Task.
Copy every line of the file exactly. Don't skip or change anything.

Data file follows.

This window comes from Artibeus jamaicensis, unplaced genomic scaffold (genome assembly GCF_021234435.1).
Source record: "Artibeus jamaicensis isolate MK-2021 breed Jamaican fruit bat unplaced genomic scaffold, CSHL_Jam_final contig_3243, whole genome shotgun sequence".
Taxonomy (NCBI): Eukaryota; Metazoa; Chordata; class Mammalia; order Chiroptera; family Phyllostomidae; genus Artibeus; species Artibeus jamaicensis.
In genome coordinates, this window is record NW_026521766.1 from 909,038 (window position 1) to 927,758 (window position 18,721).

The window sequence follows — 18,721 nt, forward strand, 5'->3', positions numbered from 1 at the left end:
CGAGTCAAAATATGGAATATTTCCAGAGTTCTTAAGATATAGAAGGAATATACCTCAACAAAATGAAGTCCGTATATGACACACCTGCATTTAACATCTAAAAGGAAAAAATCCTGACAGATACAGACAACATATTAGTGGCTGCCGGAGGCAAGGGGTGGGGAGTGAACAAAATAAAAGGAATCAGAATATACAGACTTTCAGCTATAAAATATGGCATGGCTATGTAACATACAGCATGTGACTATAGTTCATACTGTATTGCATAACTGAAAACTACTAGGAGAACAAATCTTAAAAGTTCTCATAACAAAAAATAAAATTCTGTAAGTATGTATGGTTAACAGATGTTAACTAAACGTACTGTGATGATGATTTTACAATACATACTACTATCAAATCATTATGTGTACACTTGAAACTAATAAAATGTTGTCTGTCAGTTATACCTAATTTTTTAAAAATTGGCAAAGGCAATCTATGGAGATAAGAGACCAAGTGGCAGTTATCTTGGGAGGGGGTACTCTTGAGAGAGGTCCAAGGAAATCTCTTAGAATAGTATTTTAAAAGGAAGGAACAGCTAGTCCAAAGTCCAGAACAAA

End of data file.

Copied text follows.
This window comes from Artibeus jamaicensis, unplaced genomic scaffold (genome assembly GCF_021234435.1).
Source record: "Artibeus jamaicensis isolate MK-2021 breed Jamaican fruit bat unplaced genomic scaffold, CSHL_Jam_final contig_3243, whole genome shotgun sequence".
Taxonomy (NCBI): Eukaryota; Metazoa; Chordata; class Mammalia; order Chiroptera; family Phyllostomidae; genus Artibeus; species Artibeus jamaicensis.
In genome coordinates, this window is record NW_026521766.1 from 909,038 (window position 1) to 927,758 (window position 18,721).

The window sequence follows — 18,721 nt, forward strand, 5'->3', positions numbered from 1 at the left end:
CGAGTCAAAATATGGAATATTTCCAGAGTTCTTAAGATATAGAAGGAATATACCTCAACAAAATGAAGTCCGTATATGACACACCTGCATTTAACATCTAAAAGGAAAAAATCCTGACAGATACAGACAACATATTAGTGGCTGCCGGAGGCAAGGGGTGGGGAGTGAACAAAATAAAAGGAATCAGAATATACAGACTTTCAGCTATAAAATATGGCATGGCTATGTAACATACAGCATGTGACTATAGTTCATACTGTATTGCATAACTGAAAACTACTAGGAGAACAAATCTTAAAAGTTCTCATAACAAAAAATAAAATTCTGTAAGTATGTATGGTTAACAGATGTTAACTAAACGTACTGTGATGATGATTTTACAATACATACTACTATCAAATCATTATGTGTACACTTGAAACTAATAAAATGTTGTCTGTCAGTTATACCTAATTTTTTAAAAATTGGCAAAGGCAATCTATGGAGATAAGAGACCAAGTGGCAGTTATCTTGGGAGGGGGTACTCTTGAGAGAGGTCCAAGGAAATCTCTTAGAATAGTATTTTAAAAGGAAGGAACAGCTAGTCCAAAGTCCAGAACAAA